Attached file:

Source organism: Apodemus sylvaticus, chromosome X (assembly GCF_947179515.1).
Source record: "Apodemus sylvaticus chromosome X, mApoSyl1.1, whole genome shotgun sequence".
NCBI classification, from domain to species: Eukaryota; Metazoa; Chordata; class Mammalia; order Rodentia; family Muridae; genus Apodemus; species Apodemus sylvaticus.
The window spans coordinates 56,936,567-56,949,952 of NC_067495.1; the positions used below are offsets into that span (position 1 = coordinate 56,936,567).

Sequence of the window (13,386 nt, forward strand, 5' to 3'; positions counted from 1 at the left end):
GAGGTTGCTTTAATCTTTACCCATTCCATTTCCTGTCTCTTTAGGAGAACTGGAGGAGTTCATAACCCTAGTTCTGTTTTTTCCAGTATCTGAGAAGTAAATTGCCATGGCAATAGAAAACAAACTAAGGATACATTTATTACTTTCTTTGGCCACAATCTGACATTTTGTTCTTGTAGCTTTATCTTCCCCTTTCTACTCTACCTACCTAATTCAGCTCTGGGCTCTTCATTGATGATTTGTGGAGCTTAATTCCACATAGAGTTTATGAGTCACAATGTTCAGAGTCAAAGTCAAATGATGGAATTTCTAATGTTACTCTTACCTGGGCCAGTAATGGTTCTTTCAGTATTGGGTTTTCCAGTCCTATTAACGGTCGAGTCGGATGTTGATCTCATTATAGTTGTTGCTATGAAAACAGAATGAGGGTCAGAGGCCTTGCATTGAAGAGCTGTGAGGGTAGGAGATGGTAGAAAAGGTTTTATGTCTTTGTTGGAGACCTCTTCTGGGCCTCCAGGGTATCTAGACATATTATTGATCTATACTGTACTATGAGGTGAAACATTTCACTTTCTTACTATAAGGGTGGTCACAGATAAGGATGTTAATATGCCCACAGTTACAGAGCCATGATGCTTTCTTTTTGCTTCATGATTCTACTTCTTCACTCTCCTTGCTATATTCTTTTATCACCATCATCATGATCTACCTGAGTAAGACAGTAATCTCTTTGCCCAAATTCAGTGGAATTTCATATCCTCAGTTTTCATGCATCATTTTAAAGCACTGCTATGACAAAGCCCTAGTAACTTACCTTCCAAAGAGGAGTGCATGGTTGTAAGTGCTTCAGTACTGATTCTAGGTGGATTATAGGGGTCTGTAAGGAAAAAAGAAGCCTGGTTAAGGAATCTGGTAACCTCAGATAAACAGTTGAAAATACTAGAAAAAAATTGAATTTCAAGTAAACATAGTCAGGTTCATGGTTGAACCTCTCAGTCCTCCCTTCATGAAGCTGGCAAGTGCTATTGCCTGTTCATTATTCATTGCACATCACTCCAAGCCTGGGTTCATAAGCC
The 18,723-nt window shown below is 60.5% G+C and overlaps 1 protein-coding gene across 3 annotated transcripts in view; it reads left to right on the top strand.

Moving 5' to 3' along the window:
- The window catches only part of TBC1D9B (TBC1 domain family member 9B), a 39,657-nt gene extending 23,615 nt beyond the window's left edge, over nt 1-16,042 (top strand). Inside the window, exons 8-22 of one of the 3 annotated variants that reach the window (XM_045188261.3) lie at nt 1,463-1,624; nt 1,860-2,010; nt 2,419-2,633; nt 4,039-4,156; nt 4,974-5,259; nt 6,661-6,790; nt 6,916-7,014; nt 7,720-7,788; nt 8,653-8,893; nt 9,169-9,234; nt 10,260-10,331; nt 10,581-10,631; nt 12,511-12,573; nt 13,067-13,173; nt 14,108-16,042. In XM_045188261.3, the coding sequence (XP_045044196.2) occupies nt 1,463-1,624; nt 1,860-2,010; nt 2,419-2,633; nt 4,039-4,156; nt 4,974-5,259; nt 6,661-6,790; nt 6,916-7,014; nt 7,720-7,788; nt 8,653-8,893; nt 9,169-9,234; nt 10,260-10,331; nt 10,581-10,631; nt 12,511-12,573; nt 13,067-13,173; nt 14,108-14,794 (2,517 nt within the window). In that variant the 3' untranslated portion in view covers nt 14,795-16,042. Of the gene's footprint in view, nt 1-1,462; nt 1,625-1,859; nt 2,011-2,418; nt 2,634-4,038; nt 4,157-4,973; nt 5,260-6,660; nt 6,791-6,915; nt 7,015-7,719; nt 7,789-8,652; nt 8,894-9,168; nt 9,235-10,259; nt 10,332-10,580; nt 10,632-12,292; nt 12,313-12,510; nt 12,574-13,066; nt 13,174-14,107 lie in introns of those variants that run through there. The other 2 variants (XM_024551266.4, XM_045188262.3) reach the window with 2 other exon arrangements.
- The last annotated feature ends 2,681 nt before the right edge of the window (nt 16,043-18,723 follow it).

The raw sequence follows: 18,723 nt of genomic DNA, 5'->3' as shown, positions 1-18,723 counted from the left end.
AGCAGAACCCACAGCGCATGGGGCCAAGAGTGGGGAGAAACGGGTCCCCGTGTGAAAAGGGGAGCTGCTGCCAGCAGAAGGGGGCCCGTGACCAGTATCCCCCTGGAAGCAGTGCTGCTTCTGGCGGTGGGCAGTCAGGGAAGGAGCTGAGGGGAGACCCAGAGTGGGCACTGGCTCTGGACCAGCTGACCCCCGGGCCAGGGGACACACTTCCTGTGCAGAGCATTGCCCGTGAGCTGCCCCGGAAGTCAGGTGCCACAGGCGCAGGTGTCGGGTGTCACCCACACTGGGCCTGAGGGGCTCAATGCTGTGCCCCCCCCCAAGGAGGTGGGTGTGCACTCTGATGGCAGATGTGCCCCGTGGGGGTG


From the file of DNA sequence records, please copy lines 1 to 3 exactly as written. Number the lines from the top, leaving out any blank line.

Source organism: Apodemus sylvaticus, chromosome X (assembly GCF_947179515.1).
Source record: "Apodemus sylvaticus chromosome X, mApoSyl1.1, whole genome shotgun sequence".
NCBI classification, from domain to species: Eukaryota; Metazoa; Chordata; class Mammalia; order Rodentia; family Muridae; genus Apodemus; species Apodemus sylvaticus.